Instead, our discussions usually centre around summer travel plans, the latest home repair horror story and, of course, the weather. This is a shame, because research has confirmed what most people know but don't practise: surface level small talk does not build relationships and it is not great for our happiness levels. The sad answer is that we actively seek the lowest common denominator. To better understand this problem of social co-ordination and what we can do about it, we arranged a dinner party. According to a 2010 study by social anthropologist Kate Fox, in Britain, more than nine in ten people admit to having talked about the weather in the last six hours. To help combat the problem of co-ordination, we added one simple variable to this dinner party - rules. 1) Show up between 7:30-8pm.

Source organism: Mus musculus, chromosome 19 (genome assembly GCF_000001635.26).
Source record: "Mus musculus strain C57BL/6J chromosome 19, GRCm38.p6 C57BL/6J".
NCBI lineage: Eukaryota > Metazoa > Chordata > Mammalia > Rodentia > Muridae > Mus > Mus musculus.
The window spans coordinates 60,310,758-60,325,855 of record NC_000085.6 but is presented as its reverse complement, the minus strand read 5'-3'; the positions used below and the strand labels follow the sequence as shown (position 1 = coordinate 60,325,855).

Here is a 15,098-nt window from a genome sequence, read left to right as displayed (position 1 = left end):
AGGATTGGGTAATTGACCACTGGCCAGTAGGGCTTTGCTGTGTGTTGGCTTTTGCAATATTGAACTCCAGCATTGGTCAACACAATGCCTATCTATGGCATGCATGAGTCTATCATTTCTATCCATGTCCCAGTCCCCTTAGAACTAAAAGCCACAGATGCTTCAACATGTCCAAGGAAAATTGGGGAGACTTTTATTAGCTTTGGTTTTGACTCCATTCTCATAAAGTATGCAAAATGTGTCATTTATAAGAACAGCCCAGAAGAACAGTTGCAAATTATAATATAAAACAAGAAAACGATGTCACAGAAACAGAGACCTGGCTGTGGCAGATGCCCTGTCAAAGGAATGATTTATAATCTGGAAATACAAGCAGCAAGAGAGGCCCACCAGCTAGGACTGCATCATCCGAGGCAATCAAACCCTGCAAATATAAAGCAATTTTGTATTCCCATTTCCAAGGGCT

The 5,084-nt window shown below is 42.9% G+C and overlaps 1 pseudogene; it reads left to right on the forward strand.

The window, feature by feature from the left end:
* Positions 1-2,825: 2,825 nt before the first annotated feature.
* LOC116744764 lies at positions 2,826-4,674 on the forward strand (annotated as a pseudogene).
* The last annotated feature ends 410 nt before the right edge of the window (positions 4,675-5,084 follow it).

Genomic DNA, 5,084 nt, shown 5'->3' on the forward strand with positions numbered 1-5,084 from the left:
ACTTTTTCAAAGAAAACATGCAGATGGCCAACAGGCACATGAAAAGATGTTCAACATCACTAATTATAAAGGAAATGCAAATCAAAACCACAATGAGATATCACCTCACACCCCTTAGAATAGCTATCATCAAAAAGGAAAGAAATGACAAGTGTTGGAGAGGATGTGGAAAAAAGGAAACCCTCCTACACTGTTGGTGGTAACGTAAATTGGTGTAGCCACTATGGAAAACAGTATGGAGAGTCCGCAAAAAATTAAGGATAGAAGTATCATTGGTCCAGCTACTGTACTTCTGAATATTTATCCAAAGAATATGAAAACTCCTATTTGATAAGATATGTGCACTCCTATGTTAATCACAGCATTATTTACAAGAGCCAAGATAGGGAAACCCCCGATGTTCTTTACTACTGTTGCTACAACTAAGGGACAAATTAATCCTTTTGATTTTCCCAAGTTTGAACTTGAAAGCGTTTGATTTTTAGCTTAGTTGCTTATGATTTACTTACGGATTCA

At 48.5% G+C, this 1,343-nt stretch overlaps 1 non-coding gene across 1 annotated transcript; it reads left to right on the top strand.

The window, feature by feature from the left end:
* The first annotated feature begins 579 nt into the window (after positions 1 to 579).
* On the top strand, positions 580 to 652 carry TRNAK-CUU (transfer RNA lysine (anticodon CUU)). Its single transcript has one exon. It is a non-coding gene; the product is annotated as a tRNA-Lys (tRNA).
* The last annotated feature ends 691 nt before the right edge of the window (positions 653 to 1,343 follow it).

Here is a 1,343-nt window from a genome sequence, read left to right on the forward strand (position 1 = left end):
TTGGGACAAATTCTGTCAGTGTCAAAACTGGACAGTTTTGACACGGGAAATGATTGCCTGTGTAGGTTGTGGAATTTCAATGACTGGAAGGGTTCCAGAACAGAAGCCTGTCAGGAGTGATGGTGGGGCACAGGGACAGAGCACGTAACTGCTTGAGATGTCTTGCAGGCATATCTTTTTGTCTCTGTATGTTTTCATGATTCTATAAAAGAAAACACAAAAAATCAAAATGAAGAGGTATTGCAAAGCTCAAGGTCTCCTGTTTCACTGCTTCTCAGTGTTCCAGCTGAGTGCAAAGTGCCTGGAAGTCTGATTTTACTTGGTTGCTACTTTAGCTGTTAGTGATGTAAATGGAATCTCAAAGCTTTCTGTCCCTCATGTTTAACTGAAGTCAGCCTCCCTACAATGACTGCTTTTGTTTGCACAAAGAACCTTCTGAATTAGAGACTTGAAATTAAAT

How Morality Changes in a Foreign Language. What defines who we are? Our habits? Our aesthetic tastes? Our memories? If pressed, I would answer that if there is any part of me that sits at my core, that is an essential part of who I am, then surely it must be my moral center, my deep-seated sense of right and wrong. And yet, like many other people who speak more than one language, I often have the sense that I’m a slightly different person in each of my languages—more assertive in English, more relaxed in French, more sentimental in Czech. Is it possible that, along with these differences, my moral compass also points in somewhat different directions depending on the language I’m using at the time? Psychologists who study moral judgments have become very interested in this question. In a 2014 paper led by Albert Costa, volunteers were presented with a moral dilemma known as the “trolley problem”: imagine that a runaway trolley is careening toward a group of five people standing on the tracks, unable to move.